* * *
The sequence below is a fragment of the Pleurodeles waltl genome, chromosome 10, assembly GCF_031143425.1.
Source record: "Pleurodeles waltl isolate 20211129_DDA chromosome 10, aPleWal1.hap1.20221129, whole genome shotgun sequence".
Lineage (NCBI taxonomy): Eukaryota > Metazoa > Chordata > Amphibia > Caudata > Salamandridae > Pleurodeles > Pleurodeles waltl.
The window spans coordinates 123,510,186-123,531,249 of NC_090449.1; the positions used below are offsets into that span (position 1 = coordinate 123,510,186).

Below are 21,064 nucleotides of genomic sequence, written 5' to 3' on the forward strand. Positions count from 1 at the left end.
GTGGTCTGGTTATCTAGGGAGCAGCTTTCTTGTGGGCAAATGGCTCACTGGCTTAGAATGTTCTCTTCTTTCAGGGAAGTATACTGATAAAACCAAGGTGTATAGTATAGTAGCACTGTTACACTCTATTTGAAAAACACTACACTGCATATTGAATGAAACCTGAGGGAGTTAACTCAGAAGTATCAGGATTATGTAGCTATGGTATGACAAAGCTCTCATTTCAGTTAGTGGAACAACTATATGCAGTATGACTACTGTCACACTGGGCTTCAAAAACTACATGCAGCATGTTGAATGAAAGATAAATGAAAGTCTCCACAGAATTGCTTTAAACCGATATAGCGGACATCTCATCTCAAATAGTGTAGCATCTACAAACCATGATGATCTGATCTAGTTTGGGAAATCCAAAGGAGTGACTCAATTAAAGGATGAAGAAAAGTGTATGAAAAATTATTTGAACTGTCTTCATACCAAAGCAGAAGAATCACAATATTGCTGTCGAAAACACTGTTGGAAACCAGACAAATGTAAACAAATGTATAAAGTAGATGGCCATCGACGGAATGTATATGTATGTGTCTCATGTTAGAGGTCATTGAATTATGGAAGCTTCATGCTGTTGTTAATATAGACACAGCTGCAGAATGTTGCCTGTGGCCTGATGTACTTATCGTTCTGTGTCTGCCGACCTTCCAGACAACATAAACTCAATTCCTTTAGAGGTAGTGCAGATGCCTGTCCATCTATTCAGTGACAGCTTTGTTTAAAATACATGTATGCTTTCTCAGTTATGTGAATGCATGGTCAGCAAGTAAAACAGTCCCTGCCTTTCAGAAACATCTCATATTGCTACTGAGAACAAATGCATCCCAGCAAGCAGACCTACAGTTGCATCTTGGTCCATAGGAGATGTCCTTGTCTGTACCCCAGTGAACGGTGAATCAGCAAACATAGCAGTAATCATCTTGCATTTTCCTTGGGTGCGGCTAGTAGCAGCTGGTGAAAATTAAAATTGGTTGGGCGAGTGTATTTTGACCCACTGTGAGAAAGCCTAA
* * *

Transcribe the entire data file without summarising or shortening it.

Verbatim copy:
The sequence below is a fragment of the Pleurodeles waltl genome, chromosome 10, assembly GCF_031143425.1.
Source record: "Pleurodeles waltl isolate 20211129_DDA chromosome 10, aPleWal1.hap1.20221129, whole genome shotgun sequence".
Lineage (NCBI taxonomy): Eukaryota > Metazoa > Chordata > Amphibia > Caudata > Salamandridae > Pleurodeles > Pleurodeles waltl.
The window spans coordinates 123,510,186-123,531,249 of NC_090449.1; the positions used below are offsets into that span (position 1 = coordinate 123,510,186).

Below are 21,064 nucleotides of genomic sequence, written 5' to 3' on the forward strand. Positions count from 1 at the left end.
GTGGTCTGGTTATCTAGGGAGCAGCTTTCTTGTGGGCAAATGGCTCACTGGCTTAGAATGTTCTCTTCTTTCAGGGAAGTATACTGATAAAACCAAGGTGTATAGTATAGTAGCACTGTTACACTCTATTTGAAAAACACTACACTGCATATTGAATGAAACCTGAGGGAGTTAACTCAGAAGTATCAGGATTATGTAGCTATGGTATGACAAAGCTCTCATTTCAGTTAGTGGAACAACTATATGCAGTATGACTACTGTCACACTGGGCTTCAAAAACTACATGCAGCATGTTGAATGAAAGATAAATGAAAGTCTCCACAGAATTGCTTTAAACCGATATAGCGGACATCTCATCTCAAATAGTGTAGCATCTACAAACCATGATGATCTGATCTAGTTTGGGAAATCCAAAGGAGTGACTCAATTAAAGGATGAAGAAAAGTGTATGAAAAATTATTTGAACTGTCTTCATACCAAAGCAGAAGAATCACAATATTGCTGTCGAAAACACTGTTGGAAACCAGACAAATGTAAACAAATGTATAAAGTAGATGGCCATCGACGGAATGTATATGTATGTGTCTCATGTTAGAGGTCATTGAATTATGGAAGCTTCATGCTGTTGTTAATATAGACACAGCTGCAGAATGTTGCCTGTGGCCTGATGTACTTATCGTTCTGTGTCTGCCGACCTTCCAGACAACATAAACTCAATTCCTTTAGAGGTAGTGCAGATGCCTGTCCATCTATTCAGTGACAGCTTTGTTTAAAATACATGTATGCTTTCTCAGTTATGTGAATGCATGGTCAGCAAGTAAAACAGTCCCTGCCTTTCAGAAACATCTCATATTGCTACTGAGAACAAATGCATCCCAGCAAGCAGACCTACAGTTGCATCTTGGTCCATAGGAGATGTCCTTGTCTGTACCCCAGTGAACGGTGAATCAGCAAACATAGCAGTAATCATCTTGCATTTTCCTTGGGTGCGGCTAGTAGCAGCTGGTGAAAATTAAAATTGGTTGGGCGAGTGTATTTTGACCCACTGTGAGAAAGCCTAA